What are employees’ holistic needs? We can break these down into three health categories: physical, social and mental. Physically, people need healthy food, sufficient sleep and exercise.
Every business wants to attract the best and brightest staff and retain them. Employee turnover costs can have a major impact on your bottom line. Depending on the size of your business, the total costs of replacing an employee vary from 30-150% of their salary1. So, once you hire the right person for the job and spend the time training them up so they’re operating at peak productivity, the last thing you need is to lose them.
The highest quality candidates will always choose employers that offer the best culture and conditions: positive, supportive workplace, excellent services and facilities. One key way to improve your village’s reputation and foster a sense of community is through food and social engagement, with services delivered by caring, qualified staff.
A 2018 report found FIFO workers rated quality, choice and freshness of the food provided at a mining camp as highly important2. The meals on offer play a part in their job satisfaction and can be a deciding factor in whether or not to stay in the role.
Diet also has an enormous impact on your site’s productivity, health and safety. If employees eat too much or consume the wrong foods during their workday, their productivity and attendance is seriously impaired. Consuming a higher-quality diet has been shown to reduce absenteeism by 50%3.
While unproductive or absent employees are a financial drain, more concerning is the fact that tired and distracted employees pose a huge safety risk. Low blood sugar levels result in lowered willpower and a reduced ability to stay on task and do the job well. Dangerously, for those working with heavy equipment, the wrong diet can seriously impact circadian rhythms, ultimately causing workers to feel fatigued at work.
Health and lifestyle statistics show that the mining workforce has a higher incidence of obesity and depression than the national average2. If choosing to work for your remote mining site is making an employee put on too much weight and feel depressed, productivity drops, absenteeism climbs, and eventually, you’ll have to replace that staff member.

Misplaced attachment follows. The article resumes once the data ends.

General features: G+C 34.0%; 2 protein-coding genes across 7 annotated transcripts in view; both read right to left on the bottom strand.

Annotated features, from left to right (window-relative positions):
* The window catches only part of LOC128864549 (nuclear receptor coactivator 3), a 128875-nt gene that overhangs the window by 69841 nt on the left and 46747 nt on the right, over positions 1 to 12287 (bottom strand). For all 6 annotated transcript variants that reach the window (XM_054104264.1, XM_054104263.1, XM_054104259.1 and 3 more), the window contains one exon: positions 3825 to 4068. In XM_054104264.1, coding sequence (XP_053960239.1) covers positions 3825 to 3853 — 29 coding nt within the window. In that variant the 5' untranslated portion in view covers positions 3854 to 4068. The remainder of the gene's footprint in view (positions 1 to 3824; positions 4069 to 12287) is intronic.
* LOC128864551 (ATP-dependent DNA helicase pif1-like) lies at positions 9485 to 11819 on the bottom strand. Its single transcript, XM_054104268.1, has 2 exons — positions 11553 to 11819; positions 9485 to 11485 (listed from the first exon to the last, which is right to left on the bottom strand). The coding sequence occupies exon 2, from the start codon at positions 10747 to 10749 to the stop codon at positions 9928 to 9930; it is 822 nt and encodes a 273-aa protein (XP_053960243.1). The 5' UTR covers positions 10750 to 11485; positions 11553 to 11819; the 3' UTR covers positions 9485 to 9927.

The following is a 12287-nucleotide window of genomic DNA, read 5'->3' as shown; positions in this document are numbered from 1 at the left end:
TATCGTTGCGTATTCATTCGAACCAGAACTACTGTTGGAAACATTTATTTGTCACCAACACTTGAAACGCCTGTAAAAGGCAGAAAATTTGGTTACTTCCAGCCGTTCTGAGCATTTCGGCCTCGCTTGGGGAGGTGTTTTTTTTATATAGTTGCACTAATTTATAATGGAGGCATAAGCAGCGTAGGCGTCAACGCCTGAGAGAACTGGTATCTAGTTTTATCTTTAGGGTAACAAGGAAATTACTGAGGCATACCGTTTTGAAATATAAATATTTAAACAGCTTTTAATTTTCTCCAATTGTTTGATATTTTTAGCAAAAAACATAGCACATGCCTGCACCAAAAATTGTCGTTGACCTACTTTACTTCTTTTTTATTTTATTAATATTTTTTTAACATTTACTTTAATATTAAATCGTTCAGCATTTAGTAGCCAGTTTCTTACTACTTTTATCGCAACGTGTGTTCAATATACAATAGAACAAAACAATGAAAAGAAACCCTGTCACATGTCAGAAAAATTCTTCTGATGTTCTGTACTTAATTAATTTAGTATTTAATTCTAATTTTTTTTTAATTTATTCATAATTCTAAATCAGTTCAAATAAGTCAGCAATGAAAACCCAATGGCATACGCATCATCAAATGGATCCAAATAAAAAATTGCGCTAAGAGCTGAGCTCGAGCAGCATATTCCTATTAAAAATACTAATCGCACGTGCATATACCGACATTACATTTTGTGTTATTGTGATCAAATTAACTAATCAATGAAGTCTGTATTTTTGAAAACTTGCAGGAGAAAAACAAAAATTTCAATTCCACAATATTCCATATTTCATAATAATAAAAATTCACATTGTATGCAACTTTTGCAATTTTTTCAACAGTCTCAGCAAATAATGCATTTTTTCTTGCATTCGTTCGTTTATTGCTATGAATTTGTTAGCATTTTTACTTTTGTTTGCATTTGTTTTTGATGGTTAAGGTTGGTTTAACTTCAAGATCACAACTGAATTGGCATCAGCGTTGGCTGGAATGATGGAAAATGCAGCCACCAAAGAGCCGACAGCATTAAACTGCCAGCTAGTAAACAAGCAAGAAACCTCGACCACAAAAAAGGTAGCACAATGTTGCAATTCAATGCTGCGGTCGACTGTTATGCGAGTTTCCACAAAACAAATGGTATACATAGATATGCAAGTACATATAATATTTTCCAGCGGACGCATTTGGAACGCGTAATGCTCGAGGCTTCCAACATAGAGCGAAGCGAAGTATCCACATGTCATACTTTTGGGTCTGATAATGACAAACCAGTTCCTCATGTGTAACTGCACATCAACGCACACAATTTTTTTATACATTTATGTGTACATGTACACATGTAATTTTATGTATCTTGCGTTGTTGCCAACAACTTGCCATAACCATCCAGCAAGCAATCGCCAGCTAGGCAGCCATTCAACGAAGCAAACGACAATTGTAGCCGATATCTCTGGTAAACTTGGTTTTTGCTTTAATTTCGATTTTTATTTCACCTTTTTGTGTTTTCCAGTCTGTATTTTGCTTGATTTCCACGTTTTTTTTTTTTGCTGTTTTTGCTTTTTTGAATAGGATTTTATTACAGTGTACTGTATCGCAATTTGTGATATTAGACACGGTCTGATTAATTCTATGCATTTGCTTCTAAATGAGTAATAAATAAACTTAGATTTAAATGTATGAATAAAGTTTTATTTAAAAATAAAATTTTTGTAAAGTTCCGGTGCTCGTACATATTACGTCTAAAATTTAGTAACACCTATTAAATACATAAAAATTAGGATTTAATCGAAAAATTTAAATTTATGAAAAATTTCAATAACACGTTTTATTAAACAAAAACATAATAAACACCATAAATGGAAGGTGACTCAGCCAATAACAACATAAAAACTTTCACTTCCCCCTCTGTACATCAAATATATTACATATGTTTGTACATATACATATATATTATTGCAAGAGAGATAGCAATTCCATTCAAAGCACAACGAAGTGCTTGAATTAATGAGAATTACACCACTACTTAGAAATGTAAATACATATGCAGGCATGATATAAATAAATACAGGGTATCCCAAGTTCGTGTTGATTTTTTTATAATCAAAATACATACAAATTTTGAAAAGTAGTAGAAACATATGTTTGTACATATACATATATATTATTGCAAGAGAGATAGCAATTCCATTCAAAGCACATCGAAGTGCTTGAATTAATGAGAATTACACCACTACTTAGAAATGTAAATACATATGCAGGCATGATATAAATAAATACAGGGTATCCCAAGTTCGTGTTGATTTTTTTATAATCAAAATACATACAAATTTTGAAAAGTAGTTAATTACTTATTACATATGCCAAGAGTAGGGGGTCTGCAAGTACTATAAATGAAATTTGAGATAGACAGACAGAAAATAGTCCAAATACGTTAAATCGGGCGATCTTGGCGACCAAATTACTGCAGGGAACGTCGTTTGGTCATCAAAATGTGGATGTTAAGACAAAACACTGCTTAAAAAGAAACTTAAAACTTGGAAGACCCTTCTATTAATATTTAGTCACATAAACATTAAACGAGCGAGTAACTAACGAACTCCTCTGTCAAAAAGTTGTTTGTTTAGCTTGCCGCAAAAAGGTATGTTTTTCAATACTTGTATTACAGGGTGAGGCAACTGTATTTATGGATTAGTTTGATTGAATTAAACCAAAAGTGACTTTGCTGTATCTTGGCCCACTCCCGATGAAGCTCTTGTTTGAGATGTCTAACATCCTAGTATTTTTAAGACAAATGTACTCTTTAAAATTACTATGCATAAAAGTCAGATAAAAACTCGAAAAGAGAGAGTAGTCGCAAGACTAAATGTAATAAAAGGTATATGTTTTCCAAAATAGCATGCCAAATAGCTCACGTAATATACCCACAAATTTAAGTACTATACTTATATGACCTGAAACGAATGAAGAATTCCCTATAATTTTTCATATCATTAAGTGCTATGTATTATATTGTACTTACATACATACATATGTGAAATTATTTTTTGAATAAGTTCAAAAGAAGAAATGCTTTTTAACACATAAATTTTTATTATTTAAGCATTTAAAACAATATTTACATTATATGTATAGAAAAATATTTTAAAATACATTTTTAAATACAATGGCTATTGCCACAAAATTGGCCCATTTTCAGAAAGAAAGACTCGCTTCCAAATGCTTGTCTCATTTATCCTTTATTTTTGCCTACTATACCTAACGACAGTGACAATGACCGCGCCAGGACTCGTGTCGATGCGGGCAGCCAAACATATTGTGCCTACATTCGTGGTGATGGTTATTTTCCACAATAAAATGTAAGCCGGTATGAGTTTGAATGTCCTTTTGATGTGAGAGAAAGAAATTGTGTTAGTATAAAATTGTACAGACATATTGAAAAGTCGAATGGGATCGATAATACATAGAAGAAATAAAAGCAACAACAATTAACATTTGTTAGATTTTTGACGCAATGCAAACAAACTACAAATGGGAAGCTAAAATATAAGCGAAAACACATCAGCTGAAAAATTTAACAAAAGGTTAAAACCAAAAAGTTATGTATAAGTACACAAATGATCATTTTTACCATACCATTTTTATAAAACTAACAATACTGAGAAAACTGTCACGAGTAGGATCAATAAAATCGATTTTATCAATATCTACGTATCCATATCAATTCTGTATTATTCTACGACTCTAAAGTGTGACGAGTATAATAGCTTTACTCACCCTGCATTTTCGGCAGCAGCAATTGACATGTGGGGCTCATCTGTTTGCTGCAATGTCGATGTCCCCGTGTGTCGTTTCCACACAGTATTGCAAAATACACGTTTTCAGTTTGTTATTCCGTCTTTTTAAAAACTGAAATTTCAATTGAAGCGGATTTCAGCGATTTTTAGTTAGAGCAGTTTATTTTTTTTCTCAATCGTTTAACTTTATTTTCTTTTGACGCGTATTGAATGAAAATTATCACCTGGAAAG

50% of candidates say they wouldn’t work for a company with a bad reputation – even for a pay increase. More importantly, 92% would consider leaving their current jobs if offered a role with a company with an excellent reputation4. That means, if you can cultivate and maintain a good reputation, you’re more likely to attract high quality candidates and retain them.
Since quality, choice and freshness of the food provided at a mining camp is so vital to your employees, remote mining site food service providers must ensure the highest standard is made available at every meal. Food providers should work closely with a dietician and chef to build menus which offer the nutrition and variety mine site workers need to function at their peak. Make it easy for employees to choose healthy options at point of service. Combined with a healthy eating education program, this can actually help employees to improve their health and well being while in your employ.
Keep it fresh by taking advantage of seasonal produce, which will be at its peak quality, while providing value for money at the same time. Additionally, continually review and improve menus in line with each individual camp’s needs. This can be achieved via a combination of consultation with the site operators and regular feedback surveys of site residents.
Providing healthy, nutritionally balanced meals doesn’t just help remote mining companies to attract and retain employees; it’s the fuel that powers your workforce, helping them get the most out of every day.
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Sources: 1. Harrison HR (2018); 2. Centre for Transformative Work Design, Curtin University. (2018); 3. Fitzgerald, S., Kirby, A., Murphy, A., & Geaney, F. (2016); 4. Laine, T. (2018).